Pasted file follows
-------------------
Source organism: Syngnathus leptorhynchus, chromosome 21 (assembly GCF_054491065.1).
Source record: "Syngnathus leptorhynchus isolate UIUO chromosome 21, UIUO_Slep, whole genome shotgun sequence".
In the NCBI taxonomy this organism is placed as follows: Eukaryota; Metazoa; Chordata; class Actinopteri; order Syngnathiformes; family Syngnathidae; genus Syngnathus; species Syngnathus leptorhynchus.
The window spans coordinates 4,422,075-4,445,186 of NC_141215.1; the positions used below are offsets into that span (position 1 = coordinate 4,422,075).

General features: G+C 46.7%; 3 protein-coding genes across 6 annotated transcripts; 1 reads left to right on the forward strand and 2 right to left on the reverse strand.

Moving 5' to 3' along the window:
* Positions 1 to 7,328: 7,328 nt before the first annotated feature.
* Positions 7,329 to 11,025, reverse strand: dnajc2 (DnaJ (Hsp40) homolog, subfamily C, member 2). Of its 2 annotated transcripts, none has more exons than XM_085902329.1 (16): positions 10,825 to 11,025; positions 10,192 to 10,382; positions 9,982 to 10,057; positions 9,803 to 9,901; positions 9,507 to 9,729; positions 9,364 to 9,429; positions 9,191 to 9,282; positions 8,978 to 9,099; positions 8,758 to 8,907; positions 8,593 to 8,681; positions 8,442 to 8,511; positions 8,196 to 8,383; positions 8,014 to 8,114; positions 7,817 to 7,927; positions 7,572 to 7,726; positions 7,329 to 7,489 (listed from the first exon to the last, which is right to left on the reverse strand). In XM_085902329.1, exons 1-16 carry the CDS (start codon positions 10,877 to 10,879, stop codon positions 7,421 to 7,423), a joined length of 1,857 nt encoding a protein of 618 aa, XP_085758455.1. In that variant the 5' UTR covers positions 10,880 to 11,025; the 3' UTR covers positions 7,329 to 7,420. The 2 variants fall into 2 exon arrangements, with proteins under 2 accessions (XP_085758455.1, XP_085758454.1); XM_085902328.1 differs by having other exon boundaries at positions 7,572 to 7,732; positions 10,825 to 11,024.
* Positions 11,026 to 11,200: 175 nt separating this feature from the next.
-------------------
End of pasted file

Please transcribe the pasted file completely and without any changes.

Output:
Source organism: Syngnathus leptorhynchus, chromosome 21 (assembly GCF_054491065.1).
Source record: "Syngnathus leptorhynchus isolate UIUO chromosome 21, UIUO_Slep, whole genome shotgun sequence".
In the NCBI taxonomy this organism is placed as follows: Eukaryota; Metazoa; Chordata; class Actinopteri; order Syngnathiformes; family Syngnathidae; genus Syngnathus; species Syngnathus leptorhynchus.
The window spans coordinates 4,422,075-4,445,186 of NC_141215.1; the positions used below are offsets into that span (position 1 = coordinate 4,422,075).

General features: G+C 46.7%; 3 protein-coding genes across 6 annotated transcripts; 1 reads left to right on the forward strand and 2 right to left on the reverse strand.

Moving 5' to 3' along the window:
* Positions 1 to 7,328: 7,328 nt before the first annotated feature.
* Positions 7,329 to 11,025, reverse strand: dnajc2 (DnaJ (Hsp40) homolog, subfamily C, member 2). Of its 2 annotated transcripts, none has more exons than XM_085902329.1 (16): positions 10,825 to 11,025; positions 10,192 to 10,382; positions 9,982 to 10,057; positions 9,803 to 9,901; positions 9,507 to 9,729; positions 9,364 to 9,429; positions 9,191 to 9,282; positions 8,978 to 9,099; positions 8,758 to 8,907; positions 8,593 to 8,681; positions 8,442 to 8,511; positions 8,196 to 8,383; positions 8,014 to 8,114; positions 7,817 to 7,927; positions 7,572 to 7,726; positions 7,329 to 7,489 (listed from the first exon to the last, which is right to left on the reverse strand). In XM_085902329.1, exons 1-16 carry the CDS (start codon positions 10,877 to 10,879, stop codon positions 7,421 to 7,423), a joined length of 1,857 nt encoding a protein of 618 aa, XP_085758455.1. In that variant the 5' UTR covers positions 10,880 to 11,025; the 3' UTR covers positions 7,329 to 7,420. The 2 variants fall into 2 exon arrangements, with proteins under 2 accessions (XP_085758455.1, XP_085758454.1); XM_085902328.1 differs by having other exon boundaries at positions 7,572 to 7,732; positions 10,825 to 11,024.
* Positions 11,026 to 11,200: 175 nt separating this feature from the next.